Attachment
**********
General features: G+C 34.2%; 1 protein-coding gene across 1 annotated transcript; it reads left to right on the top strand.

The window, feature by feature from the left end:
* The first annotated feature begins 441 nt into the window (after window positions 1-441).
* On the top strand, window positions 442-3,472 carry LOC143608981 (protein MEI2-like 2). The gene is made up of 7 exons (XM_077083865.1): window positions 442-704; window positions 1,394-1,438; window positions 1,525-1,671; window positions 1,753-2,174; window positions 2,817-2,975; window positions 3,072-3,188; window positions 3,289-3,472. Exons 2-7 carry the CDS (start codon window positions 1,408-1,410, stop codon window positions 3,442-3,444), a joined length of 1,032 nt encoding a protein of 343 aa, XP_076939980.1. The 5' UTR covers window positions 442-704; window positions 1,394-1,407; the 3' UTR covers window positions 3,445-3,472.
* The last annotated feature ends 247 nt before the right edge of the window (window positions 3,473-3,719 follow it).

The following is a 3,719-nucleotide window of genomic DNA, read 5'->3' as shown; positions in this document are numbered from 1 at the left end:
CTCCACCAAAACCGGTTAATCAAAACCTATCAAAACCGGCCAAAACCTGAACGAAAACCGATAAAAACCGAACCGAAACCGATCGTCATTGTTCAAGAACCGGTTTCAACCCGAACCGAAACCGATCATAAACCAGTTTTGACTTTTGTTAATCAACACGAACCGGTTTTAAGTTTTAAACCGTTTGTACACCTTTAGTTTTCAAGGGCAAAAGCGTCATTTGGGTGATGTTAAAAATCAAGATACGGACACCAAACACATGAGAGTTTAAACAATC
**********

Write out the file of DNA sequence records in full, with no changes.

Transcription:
General features: G+C 34.2%; 1 protein-coding gene across 1 annotated transcript; it reads left to right on the top strand.

The window, feature by feature from the left end:
* The first annotated feature begins 441 nt into the window (after window positions 1-441).
* On the top strand, window positions 442-3,472 carry LOC143608981 (protein MEI2-like 2). The gene is made up of 7 exons (XM_077083865.1): window positions 442-704; window positions 1,394-1,438; window positions 1,525-1,671; window positions 1,753-2,174; window positions 2,817-2,975; window positions 3,072-3,188; window positions 3,289-3,472. Exons 2-7 carry the CDS (start codon window positions 1,408-1,410, stop codon window positions 3,442-3,444), a joined length of 1,032 nt encoding a protein of 343 aa, XP_076939980.1. The 5' UTR covers window positions 442-704; window positions 1,394-1,407; the 3' UTR covers window positions 3,445-3,472.
* The last annotated feature ends 247 nt before the right edge of the window (window positions 3,473-3,719 follow it).

The following is a 3,719-nucleotide window of genomic DNA, read 5'->3' as shown; positions in this document are numbered from 1 at the left end:
CTCCACCAAAACCGGTTAATCAAAACCTATCAAAACCGGCCAAAACCTGAACGAAAACCGATAAAAACCGAACCGAAACCGATCGTCATTGTTCAAGAACCGGTTTCAACCCGAACCGAAACCGATCATAAACCAGTTTTGACTTTTGTTAATCAACACGAACCGGTTTTAAGTTTTAAACCGTTTGTACACCTTTAGTTTTCAAGGGCAAAAGCGTCATTTGGGTGATGTTAAAAATCAAGATACGGACACCAAACACATGAGAGTTTAAACAATC